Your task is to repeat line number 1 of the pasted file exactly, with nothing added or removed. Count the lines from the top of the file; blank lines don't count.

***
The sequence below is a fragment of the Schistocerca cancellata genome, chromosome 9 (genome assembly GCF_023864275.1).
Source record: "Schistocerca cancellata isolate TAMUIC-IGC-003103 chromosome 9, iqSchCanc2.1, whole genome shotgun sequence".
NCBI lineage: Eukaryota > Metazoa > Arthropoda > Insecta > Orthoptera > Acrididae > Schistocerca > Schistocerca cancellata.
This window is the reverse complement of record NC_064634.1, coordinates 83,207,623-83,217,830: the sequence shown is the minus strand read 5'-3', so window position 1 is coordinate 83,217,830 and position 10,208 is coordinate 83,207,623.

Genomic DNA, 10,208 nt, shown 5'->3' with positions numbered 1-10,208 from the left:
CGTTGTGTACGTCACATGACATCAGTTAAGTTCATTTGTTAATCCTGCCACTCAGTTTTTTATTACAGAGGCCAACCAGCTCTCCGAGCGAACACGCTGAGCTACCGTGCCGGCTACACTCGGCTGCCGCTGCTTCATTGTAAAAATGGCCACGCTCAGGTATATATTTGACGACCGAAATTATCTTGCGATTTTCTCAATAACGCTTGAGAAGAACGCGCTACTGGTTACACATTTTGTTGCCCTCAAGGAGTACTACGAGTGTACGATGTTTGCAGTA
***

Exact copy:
The sequence below is a fragment of the Schistocerca cancellata genome, chromosome 9 (genome assembly GCF_023864275.1).